(b) When inspecting the structural systems the home inspector shall describe: (1) The foundation; (2) The floor structure; (3) The wall structure; (4) The ceiling structure; and (5) The roof structure.
(c) The home inspector shall not provide any engineering or architectural service or analysis unless qualified pursuant to RSA 310-A:201, IV.
(d) When inspecting the exterior the home inspector shall inspect: (1) Siding, flashing and trim; (2) All exterior doors; (3) Attached decks, balconies, stoops, steps, porches, and their associated railings; (4) Eaves, soffits, and fascias where accessible from the ground level; and (5) Entryway walkways, patios, driveways, vegetation, grading, surface drainage, and retaining walls which are likely to adversely affect the building.
(e) When inspecting the exterior the home inspector shall describe the type of siding.
(f) The home inspector shall not have to inspect: (1) Screening, shutters, awnings, and similar seasonal accessories; (2) Fences; (3) Geological and/or soil conditions; (4) Recreational facilities; (5) Outbuildings or detached structures; (6) Seawalls, break-walls, and docks; and (7) Erosion control and earth stabilization measures.
(g) When inspecting roof systems the home inspector shall inspect: (1) Roofing materials; (2) Roof drainage systems; (3) Flashing; and (4) Skylights, chimney exteriors, and roof penetrations.
(h) When inspecting the roof systems the home inspector shall describe: (1) Roofing materials; (2) Roof drainage systems; and (3) Chimney exteriors.
(i) When inspecting the roof system the home inspector shall report the methods used to inspect the roofing.
(j) The home inspector shall not have to inspect: (1) Antennae; (2) Interiors of flues or chimneys on or attached to the roof; and (3) Other installed accessories.
(k) When inspecting the plumbing system the home inspector shall inspect: (1) Interior water supply and distribution systems including all fixtures and faucets; (2) Drain, waste and vent systems including all fixtures; (3) Water heating equipment and hot water supply system; (4) Vent systems; (5) Fuel storage and fuel distribution systems within the structure; and (6) Drainage sumps, sump pumps, and related piping.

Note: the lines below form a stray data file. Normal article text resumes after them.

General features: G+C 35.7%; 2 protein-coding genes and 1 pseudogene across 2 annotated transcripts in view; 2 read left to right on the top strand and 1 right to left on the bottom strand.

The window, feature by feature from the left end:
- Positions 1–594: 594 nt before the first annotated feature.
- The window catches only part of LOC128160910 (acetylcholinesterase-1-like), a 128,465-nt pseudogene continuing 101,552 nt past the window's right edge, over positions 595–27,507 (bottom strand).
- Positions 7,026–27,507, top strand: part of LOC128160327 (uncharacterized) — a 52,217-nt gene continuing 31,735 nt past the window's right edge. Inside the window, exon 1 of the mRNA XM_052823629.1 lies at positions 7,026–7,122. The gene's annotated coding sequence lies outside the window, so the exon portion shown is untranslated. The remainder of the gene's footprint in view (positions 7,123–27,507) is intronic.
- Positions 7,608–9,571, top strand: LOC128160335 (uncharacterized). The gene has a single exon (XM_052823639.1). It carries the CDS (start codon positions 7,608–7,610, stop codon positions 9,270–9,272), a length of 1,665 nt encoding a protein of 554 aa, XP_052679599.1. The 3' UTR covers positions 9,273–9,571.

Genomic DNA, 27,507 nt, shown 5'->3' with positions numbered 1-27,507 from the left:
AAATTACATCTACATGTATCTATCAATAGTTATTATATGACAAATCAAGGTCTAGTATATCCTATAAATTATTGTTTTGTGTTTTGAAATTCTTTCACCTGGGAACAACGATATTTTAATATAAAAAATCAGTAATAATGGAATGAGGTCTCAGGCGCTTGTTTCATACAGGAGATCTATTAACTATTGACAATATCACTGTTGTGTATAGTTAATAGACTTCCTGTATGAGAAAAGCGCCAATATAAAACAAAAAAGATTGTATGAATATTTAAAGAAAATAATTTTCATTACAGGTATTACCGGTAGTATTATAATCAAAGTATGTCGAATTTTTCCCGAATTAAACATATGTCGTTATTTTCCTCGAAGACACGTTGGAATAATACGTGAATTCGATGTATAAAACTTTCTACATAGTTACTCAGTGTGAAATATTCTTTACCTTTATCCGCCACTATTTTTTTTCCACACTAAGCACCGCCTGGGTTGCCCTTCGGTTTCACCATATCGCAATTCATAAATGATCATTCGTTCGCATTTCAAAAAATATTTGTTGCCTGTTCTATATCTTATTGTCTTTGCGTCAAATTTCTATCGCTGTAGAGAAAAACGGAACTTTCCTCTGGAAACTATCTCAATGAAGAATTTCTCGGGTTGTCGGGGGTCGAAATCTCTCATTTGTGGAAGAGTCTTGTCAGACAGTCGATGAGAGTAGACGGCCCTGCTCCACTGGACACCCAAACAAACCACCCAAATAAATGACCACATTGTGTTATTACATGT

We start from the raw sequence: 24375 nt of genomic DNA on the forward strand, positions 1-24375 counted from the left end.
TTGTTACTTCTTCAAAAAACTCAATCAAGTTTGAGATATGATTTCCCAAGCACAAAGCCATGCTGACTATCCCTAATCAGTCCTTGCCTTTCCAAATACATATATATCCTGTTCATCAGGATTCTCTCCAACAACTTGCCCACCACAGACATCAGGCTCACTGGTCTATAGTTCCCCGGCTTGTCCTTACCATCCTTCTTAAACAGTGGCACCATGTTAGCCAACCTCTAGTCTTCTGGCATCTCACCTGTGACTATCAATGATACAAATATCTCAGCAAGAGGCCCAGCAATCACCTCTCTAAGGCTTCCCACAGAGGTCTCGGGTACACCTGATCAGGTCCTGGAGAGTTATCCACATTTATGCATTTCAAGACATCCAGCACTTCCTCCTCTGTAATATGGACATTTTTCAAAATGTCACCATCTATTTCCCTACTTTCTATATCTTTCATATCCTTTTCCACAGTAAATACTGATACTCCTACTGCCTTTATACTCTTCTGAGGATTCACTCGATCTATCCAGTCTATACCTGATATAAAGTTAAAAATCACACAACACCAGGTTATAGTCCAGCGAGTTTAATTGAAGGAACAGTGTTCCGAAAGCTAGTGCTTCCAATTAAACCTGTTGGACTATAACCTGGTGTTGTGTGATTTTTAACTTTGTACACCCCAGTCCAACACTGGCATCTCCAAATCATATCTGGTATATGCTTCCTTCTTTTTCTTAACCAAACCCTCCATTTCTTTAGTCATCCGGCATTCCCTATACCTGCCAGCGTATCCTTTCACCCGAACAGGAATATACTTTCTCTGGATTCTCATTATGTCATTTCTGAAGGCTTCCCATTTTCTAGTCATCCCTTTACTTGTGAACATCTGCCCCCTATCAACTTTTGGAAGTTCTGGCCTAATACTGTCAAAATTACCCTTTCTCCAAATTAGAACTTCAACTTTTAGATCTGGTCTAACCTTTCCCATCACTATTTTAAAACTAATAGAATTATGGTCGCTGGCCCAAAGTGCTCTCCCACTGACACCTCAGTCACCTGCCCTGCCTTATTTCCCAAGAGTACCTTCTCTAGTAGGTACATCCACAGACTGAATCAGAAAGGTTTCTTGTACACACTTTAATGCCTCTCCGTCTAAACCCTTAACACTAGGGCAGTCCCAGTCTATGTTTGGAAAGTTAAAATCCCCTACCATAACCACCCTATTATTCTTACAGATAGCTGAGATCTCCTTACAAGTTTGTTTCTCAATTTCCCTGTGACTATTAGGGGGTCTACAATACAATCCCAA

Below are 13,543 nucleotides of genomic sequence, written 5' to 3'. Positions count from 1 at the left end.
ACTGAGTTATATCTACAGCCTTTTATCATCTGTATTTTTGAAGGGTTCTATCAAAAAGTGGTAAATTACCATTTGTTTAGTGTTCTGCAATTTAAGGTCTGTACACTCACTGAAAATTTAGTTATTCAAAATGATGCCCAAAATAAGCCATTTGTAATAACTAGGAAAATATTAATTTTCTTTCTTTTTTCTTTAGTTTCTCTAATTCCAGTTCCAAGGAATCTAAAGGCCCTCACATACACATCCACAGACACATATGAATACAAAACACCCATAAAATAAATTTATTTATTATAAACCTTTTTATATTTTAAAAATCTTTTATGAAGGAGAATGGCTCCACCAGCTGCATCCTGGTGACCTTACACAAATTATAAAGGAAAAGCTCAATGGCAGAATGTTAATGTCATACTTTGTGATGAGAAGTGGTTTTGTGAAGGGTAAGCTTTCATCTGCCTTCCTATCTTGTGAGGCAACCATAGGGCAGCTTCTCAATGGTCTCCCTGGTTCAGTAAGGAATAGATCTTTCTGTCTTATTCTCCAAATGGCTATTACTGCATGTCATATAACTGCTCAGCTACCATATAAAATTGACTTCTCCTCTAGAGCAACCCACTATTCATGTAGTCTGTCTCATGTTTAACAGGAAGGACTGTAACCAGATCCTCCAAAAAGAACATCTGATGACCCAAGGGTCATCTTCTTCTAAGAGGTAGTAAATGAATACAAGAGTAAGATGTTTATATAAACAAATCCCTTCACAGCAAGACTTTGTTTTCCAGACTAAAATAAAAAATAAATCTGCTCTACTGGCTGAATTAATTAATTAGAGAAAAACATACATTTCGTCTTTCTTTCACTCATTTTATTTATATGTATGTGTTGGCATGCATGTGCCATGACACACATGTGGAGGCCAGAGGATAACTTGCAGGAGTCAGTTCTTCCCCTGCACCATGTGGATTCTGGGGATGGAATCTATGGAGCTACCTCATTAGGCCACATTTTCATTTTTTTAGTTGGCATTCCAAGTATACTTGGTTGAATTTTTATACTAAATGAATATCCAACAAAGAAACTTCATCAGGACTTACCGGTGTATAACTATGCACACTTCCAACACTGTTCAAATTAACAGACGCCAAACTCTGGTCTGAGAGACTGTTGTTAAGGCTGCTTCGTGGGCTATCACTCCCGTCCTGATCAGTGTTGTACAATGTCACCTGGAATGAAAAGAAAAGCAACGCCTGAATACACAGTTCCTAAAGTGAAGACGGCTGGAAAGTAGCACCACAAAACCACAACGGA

(l) When inspecting the plumbing system the home inspector shall describe: (1) Interior water supply and distribution systems; (2) Drain, waste and vent systems; (3) Water heating equipment and hot water supply system; and (4) Fuel storage and distribution systems.
(m) When inspecting the plumbing system the home inspector shall report the location of main water and main fuel shut-off valves.
(n) The home inspector shall not have to inspect: (1) Clothes washing machine connections; (2) Interiors of plumbing appliance flues or chimneys; (3) Wells, well pumps, or water storage related equipment; (4) Water conditioning systems; (5) Solar water heating systems; (6) Fire and lawn sprinkler systems; (7) Private waste disposal and sewer ejector systems; and (8) Automatic safety controls or manual stop valves.
(o) The home inspector shall not have to determine: (1) Whether water supply and waste disposal systems are public or private; and (2) Water supply quantity or quality.
(p) When inspecting the electrical system the home inspector shall inspect: (1) Service drop; (2) Service entrance conductors, cables, and raceways; (3) Service equipment and main disconnects; (4) Service grounding; (5) Interior components of service panels and sub panels; (6) Conductors; (7) Overcurrent protection devices; and (8) A representative number of installed lighting fixtures, switches, and receptacles.
(q) When inspecting the electrical system the home inspector shall describe: (1) The amperage and voltage rating of the service; (2) The location of main disconnects and sub panels; (3) Wiring methods; (4) Service grounding; and (5) Over current protection devices.
(r) When inspecting the electrical system the home inspector shall report: (1) Presence of solid conductor aluminum branch circuit wiring; and (2) Absence of smoke detectors and ground fault circuit interrupters.